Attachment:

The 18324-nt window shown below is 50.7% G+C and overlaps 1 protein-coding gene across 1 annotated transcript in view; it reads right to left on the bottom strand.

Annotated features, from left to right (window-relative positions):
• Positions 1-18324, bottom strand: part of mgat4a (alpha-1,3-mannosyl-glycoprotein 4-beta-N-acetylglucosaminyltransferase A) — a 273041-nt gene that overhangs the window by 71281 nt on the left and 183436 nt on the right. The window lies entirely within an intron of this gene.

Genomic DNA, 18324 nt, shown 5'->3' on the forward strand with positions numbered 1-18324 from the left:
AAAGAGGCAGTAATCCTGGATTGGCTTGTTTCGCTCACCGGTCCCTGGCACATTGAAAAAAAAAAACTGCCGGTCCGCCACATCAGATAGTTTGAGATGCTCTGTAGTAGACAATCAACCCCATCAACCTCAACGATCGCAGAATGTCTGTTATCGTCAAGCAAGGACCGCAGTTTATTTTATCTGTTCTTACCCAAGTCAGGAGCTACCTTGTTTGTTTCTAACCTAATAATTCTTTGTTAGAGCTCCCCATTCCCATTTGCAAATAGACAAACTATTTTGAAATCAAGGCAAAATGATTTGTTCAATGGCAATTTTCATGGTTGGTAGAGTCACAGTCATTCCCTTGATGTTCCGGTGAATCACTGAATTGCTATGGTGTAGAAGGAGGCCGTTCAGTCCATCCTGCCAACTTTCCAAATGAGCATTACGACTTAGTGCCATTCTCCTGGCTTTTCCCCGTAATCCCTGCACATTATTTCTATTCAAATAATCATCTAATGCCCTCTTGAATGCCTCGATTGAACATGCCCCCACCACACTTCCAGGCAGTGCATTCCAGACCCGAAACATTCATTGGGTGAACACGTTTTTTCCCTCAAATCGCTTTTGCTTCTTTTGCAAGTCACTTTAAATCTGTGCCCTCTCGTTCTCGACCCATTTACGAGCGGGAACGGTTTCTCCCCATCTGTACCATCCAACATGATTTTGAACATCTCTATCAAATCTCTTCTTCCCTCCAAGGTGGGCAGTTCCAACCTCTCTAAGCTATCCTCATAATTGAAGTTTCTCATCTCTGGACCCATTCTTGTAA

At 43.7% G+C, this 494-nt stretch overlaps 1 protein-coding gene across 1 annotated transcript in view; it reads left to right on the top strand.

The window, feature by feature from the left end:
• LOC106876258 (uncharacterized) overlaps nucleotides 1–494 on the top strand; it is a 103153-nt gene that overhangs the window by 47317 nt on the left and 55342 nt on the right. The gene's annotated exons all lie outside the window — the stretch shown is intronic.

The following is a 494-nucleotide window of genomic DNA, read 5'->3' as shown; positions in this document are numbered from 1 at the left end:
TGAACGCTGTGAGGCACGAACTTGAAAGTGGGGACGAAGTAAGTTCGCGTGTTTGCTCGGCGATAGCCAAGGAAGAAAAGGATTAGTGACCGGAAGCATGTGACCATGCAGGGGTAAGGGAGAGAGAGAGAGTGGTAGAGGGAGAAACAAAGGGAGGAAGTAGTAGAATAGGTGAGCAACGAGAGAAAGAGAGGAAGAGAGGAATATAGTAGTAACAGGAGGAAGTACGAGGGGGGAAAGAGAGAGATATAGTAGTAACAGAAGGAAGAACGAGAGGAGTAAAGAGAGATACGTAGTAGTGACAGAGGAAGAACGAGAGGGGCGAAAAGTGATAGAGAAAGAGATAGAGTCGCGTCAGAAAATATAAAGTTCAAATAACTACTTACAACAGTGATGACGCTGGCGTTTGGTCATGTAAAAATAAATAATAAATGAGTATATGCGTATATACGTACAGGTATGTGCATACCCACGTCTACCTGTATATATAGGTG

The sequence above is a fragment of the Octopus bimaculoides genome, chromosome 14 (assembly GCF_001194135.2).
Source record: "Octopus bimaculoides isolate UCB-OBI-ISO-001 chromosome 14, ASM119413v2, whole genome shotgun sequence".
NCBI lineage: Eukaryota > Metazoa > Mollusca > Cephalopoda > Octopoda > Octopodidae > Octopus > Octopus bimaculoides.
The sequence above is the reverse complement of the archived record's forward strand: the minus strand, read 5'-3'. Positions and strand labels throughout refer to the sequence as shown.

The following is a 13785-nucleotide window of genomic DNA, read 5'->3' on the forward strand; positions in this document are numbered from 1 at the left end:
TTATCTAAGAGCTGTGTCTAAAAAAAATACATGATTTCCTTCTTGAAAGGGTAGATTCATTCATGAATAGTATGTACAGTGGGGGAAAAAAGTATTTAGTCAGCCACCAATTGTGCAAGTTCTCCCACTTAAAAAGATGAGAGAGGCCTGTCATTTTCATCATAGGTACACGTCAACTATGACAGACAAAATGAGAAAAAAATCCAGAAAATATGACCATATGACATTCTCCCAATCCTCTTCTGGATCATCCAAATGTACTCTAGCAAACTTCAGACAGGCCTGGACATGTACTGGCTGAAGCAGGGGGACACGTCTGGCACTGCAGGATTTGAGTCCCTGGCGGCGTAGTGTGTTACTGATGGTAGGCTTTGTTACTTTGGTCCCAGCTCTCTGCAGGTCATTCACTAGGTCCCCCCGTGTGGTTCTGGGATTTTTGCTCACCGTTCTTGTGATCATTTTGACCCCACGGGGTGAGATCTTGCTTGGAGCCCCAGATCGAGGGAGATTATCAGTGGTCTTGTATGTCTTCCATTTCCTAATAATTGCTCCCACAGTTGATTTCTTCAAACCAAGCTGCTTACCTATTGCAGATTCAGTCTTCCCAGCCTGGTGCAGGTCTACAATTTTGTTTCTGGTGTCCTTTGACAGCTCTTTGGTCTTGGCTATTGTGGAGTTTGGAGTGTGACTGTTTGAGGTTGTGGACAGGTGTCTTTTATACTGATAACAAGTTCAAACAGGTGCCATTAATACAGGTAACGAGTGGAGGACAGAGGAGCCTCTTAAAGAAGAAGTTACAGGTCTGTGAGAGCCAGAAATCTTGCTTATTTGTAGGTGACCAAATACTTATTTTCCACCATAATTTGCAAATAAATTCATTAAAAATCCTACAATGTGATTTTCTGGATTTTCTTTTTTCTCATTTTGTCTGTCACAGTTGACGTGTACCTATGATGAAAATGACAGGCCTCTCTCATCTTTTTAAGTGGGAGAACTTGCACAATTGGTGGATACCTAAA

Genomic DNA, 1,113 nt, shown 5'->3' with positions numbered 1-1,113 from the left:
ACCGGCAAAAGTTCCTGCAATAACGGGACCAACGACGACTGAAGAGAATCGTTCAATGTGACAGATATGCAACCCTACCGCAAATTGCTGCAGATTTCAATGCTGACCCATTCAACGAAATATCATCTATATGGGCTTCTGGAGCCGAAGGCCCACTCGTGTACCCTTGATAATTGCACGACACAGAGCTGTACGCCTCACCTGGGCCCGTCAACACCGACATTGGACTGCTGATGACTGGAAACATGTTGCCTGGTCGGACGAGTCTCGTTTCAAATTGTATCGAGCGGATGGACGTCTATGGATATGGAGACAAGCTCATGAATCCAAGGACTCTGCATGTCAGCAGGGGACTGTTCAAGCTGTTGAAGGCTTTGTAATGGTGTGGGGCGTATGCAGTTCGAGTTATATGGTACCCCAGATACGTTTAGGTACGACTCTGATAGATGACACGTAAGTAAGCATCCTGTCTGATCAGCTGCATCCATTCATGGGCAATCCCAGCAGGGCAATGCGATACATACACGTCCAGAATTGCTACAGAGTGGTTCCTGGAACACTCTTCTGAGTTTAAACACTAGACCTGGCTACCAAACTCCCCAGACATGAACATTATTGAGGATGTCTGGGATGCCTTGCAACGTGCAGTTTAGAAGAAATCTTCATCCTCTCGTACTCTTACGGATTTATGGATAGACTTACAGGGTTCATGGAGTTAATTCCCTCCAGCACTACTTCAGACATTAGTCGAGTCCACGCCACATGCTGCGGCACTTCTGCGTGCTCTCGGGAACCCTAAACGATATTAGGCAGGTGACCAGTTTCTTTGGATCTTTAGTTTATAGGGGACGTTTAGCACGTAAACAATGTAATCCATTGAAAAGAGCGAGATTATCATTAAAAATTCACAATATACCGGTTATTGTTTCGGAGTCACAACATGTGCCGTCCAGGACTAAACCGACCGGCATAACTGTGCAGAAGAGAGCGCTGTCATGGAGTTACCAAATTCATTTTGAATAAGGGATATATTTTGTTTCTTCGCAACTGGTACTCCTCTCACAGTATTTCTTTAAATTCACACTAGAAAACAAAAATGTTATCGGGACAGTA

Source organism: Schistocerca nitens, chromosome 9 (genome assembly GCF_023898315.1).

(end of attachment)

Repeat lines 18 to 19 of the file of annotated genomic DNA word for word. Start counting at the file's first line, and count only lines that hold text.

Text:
ACCGGCAAAAGTTCCTGCAATAACGGGACCAACGACGACTGAAGAGAATCGTTCAATGTGACAGATATGCAACCCTACCGCAAATTGCTGCAGATTTCAATGCTGACCCATTCAACGAAATATCATCTATATGGGCTTCTGGAGCCGAAGGCCCACTCGTGTACCCTTGATAATTGCACGACACAGAGCTGTACGCCTCACCTGGGCCCGTCAACACCGACATTGGACTGCTGATGACTGGAAACATGTTGCCTGGTCGGACGAGTCTCGTTTCAAATTGTATCGAGCGGATGGACGTCTATGGATATGGAGACAAGCTCATGAATCCAAGGACTCTGCATGTCAGCAGGGGACTGTTCAAGCTGTTGAAGGCTTTGTAATGGTGTGGGGCGTATGCAGTTCGAGTTATATGGTACCCCAGATACGTTTAGGTACGACTCTGATAGATGACACGTAAGTAAGCATCCTGTCTGATCAGCTGCATCCATTCATGGGCAATCCCAGCAGGGCAATGCGATACATACACGTCCAGAATTGCTACAGAGTGGTTCCTGGAACACTCTTCTGAGTTTAAACACTAGACCTGGCTACCAAACTCCCCAGACATGAACATTATTGAGGATGTCTGGGATGCCTTGCAACGTGCAGTTTAGAAGAAATCTTCATCCTCTCGTACTCTTACGGATTTATGGATAGACTTACAGGGTTCATGGAGTTAATTCCCTCCAGCACTACTTCAGACATTAGTCGAGTCCACGCCACATGCTGCGGCACTTCTGCGTGCTCTCGGGAACCCTAAACGATATTAGGCAGGTGACCAGTTTCTTTGGATCTTTAGTTTATAGGGGACGTTTAGCACGTAAACAATGTAATCCATTGAAAAGAGCGAGATTATCATTAAAAATTCACAATATACCGGTTATTGTTTCGGAGTCACAACATGTGCCGTCCAGGACTAAACCGACCGGCATAACTGTGCAGAAGAGAGCGCTGTCATGGAGTTACCAAATTCATTTTGAATAAGGGATATATTTTGTTTCTTCGCAACTGGTACTCCTCTCACAGTATTTCTTTAAATTCACACTAGAAAACAAAAATGTTATCGGGACAGTA

Source organism: Schistocerca nitens, chromosome 9 (genome assembly GCF_023898315.1).